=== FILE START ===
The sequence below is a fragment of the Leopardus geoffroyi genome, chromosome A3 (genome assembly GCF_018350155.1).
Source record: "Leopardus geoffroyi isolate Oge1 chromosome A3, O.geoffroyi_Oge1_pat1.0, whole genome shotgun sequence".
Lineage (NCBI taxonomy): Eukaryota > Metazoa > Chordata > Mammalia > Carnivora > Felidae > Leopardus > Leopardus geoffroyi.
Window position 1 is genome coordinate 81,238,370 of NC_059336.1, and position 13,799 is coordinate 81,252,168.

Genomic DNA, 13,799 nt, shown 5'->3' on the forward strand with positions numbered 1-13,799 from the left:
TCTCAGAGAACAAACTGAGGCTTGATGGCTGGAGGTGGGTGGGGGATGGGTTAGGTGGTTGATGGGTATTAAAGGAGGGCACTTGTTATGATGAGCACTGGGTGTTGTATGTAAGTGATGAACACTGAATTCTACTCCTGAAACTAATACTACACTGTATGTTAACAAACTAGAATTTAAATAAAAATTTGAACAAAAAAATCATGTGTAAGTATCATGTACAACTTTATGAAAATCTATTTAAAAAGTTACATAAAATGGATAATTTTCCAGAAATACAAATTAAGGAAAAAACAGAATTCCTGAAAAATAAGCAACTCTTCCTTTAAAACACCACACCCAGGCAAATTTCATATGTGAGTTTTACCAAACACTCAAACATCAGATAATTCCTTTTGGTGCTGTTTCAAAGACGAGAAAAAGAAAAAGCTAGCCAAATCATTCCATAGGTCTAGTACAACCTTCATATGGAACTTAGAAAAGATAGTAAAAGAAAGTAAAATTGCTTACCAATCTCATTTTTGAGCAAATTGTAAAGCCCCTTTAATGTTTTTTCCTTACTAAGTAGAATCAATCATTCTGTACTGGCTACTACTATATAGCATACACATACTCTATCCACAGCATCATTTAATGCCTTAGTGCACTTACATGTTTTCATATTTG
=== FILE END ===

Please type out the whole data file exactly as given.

The sequence below is a fragment of the Leopardus geoffroyi genome, chromosome A3 (genome assembly GCF_018350155.1).
Source record: "Leopardus geoffroyi isolate Oge1 chromosome A3, O.geoffroyi_Oge1_pat1.0, whole genome shotgun sequence".
Lineage (NCBI taxonomy): Eukaryota > Metazoa > Chordata > Mammalia > Carnivora > Felidae > Leopardus > Leopardus geoffroyi.
Window position 1 is genome coordinate 81,238,370 of NC_059336.1, and position 13,799 is coordinate 81,252,168.

Genomic DNA, 13,799 nt, shown 5'->3' on the forward strand with positions numbered 1-13,799 from the left:
TCTCAGAGAACAAACTGAGGCTTGATGGCTGGAGGTGGGTGGGGGATGGGTTAGGTGGTTGATGGGTATTAAAGGAGGGCACTTGTTATGATGAGCACTGGGTGTTGTATGTAAGTGATGAACACTGAATTCTACTCCTGAAACTAATACTACACTGTATGTTAACAAACTAGAATTTAAATAAAAATTTGAACAAAAAAATCATGTGTAAGTATCATGTACAACTTTATGAAAATCTATTTAAAAAGTTACATAAAATGGATAATTTTCCAGAAATACAAATTAAGGAAAAAACAGAATTCCTGAAAAATAAGCAACTCTTCCTTTAAAACACCACACCCAGGCAAATTTCATATGTGAGTTTTACCAAACACTCAAACATCAGATAATTCCTTTTGGTGCTGTTTCAAAGACGAGAAAAAGAAAAAGCTAGCCAAATCATTCCATAGGTCTAGTACAACCTTCATATGGAACTTAGAAAAGATAGTAAAAGAAAGTAAAATTGCTTACCAATCTCATTTTTGAGCAAATTGTAAAGCCCCTTTAATGTTTTTTCCTTACTAAGTAGAATCAATCATTCTGTACTGGCTACTACTATATAGCATACACATACTCTATCCACAGCATCATTTAATGCCTTAGTGCACTTACATGTTTTCATATTTG